“I felt like I could communicate really well with other people,” Zelaya said, explaining his decision to go into marketing. “I felt like being positive and being a good communicator really would go a long way with the type of sales marketing approach I wanted to go into.”

Though he is a commuter – he travels 45 minutes one-way to school each day – and must work most weekends, Zelaya still loves to support the Cougars.

With his work schedule, he misses most football games, but he follows them closely on the radio. The exception this year was the Texas Tech game, in which UH defeated Tech 29-28.

“When they are as big as the Texas Tech game, you just can’t pass it up,” he said. “I loved every second of it – rushing on the field. When I have the chance, I love to support UH.”

Though the Rodeo Scholarship helps him pay for school, Zelaya still works 40 to 50 hours a week to help support himself and his mother.

Now, he is working as a data collector at Gallup – a consulting firm known as one of the leading public polling organizations around the world. Zelaya hopes to stay with the company and continue to rise through its ranks.

“The way they influence their employees, and the culture they have, it really influenced me to stay in the company,” he said.

Ultimately, Zelaya said he plans to further his education and earn his MBA.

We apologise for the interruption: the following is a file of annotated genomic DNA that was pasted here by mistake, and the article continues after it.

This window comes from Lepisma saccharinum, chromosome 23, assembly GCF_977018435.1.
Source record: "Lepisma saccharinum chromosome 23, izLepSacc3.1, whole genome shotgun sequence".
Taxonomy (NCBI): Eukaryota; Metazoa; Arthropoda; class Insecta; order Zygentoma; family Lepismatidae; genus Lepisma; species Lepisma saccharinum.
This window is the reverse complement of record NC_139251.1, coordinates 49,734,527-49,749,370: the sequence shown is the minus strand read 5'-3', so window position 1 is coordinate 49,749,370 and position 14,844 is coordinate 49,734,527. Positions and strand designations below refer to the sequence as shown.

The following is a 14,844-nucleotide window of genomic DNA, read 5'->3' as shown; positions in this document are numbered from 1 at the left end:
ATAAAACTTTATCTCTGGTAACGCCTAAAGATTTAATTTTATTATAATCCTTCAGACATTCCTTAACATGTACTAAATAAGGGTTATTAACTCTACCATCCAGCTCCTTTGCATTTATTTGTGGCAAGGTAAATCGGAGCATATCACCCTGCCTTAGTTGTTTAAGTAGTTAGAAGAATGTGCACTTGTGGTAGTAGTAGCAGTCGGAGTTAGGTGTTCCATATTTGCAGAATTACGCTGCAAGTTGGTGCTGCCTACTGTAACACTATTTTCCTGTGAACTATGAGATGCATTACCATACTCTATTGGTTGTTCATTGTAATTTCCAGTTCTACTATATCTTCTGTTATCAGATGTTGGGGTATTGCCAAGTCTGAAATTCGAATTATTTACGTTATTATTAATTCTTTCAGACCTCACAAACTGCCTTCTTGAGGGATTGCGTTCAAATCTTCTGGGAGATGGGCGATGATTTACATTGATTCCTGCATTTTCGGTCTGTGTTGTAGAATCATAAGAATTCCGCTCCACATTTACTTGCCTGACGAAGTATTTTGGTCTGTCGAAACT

The accomplishment will make his mother very proud, as well as himself.

“I know that being patient, persevering and being positive throughout my whole life has led me to where I am today,” Zelaya said.

Dedicated to ‘making this great university greater’

Posted on: November 21st, 2013

welcome wilson

When considering where he wanted his sons to attend college, Welcome Wilson Sr.’s father, E. E. Jack Wilson of Brownsville, Texas, never hesitated when he suggested the University of Houston.

Though the fledgling college was only 19 years old and only had three permanent buildings, he decided Houston was the best place for his two boys.

“My father thought Houston was going to be the center of the universe,” Wilson said. “There were half a million people, it was the largest city in Texas, but his vision was that it – Houston – would become one of the greatest cities of the world. … I have no complaints about his judgment.”

As his father predicted, Houston would become integral to Wilson’s success. Houston is where he got his start in the real estate development business, and it’s where he now serves as chairman of the University of Houston System Board of Regents.